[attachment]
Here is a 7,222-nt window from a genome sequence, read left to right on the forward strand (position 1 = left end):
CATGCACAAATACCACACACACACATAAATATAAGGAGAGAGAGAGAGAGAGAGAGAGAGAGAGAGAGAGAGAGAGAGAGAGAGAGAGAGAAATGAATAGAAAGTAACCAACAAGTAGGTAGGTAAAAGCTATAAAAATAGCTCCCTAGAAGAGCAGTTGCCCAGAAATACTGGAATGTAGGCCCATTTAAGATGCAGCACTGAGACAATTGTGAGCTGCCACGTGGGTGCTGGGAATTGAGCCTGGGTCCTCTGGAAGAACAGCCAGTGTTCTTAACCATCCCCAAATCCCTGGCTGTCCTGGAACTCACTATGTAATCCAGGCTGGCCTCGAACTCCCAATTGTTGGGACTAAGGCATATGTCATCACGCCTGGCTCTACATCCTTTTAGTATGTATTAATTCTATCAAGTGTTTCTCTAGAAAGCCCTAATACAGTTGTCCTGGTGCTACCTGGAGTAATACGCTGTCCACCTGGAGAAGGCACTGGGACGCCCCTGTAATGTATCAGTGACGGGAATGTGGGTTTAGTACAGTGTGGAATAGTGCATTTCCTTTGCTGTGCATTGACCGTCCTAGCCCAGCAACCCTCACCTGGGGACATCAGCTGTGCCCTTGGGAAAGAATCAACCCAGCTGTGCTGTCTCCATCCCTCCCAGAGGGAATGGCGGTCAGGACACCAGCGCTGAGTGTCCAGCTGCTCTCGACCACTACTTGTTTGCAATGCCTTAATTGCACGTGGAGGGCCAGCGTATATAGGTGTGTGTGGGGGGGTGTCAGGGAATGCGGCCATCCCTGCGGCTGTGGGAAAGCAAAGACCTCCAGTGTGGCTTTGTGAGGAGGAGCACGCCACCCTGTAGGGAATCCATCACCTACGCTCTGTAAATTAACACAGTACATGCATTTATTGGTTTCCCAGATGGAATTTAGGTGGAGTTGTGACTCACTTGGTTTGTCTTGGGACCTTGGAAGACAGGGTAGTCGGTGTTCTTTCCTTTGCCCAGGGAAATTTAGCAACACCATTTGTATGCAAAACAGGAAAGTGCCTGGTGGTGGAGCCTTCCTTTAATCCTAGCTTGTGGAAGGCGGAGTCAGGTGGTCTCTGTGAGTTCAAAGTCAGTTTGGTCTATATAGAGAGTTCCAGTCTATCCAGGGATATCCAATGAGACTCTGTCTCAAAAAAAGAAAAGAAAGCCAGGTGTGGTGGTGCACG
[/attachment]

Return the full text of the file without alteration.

Here is a 7,222-nt window from a genome sequence, read left to right on the forward strand (position 1 = left end):
CATGCACAAATACCACACACACACATAAATATAAGGAGAGAGAGAGAGAGAGAGAGAGAGAGAGAGAGAGAGAGAGAGAGAGAGAGAGAGAAATGAATAGAAAGTAACCAACAAGTAGGTAGGTAAAAGCTATAAAAATAGCTCCCTAGAAGAGCAGTTGCCCAGAAATACTGGAATGTAGGCCCATTTAAGATGCAGCACTGAGACAATTGTGAGCTGCCACGTGGGTGCTGGGAATTGAGCCTGGGTCCTCTGGAAGAACAGCCAGTGTTCTTAACCATCCCCAAATCCCTGGCTGTCCTGGAACTCACTATGTAATCCAGGCTGGCCTCGAACTCCCAATTGTTGGGACTAAGGCATATGTCATCACGCCTGGCTCTACATCCTTTTAGTATGTATTAATTCTATCAAGTGTTTCTCTAGAAAGCCCTAATACAGTTGTCCTGGTGCTACCTGGAGTAATACGCTGTCCACCTGGAGAAGGCACTGGGACGCCCCTGTAATGTATCAGTGACGGGAATGTGGGTTTAGTACAGTGTGGAATAGTGCATTTCCTTTGCTGTGCATTGACCGTCCTAGCCCAGCAACCCTCACCTGGGGACATCAGCTGTGCCCTTGGGAAAGAATCAACCCAGCTGTGCTGTCTCCATCCCTCCCAGAGGGAATGGCGGTCAGGACACCAGCGCTGAGTGTCCAGCTGCTCTCGACCACTACTTGTTTGCAATGCCTTAATTGCACGTGGAGGGCCAGCGTATATAGGTGTGTGTGGGGGGGTGTCAGGGAATGCGGCCATCCCTGCGGCTGTGGGAAAGCAAAGACCTCCAGTGTGGCTTTGTGAGGAGGAGCACGCCACCCTGTAGGGAATCCATCACCTACGCTCTGTAAATTAACACAGTACATGCATTTATTGGTTTCCCAGATGGAATTTAGGTGGAGTTGTGACTCACTTGGTTTGTCTTGGGACCTTGGAAGACAGGGTAGTCGGTGTTCTTTCCTTTGCCCAGGGAAATTTAGCAACACCATTTGTATGCAAAACAGGAAAGTGCCTGGTGGTGGAGCCTTCCTTTAATCCTAGCTTGTGGAAGGCGGAGTCAGGTGGTCTCTGTGAGTTCAAAGTCAGTTTGGTCTATATAGAGAGTTCCAGTCTATCCAGGGATATCCAATGAGACTCTGTCTCAAAAAAAGAAAAGAAAGCCAGGTGTGGTGGTGCACG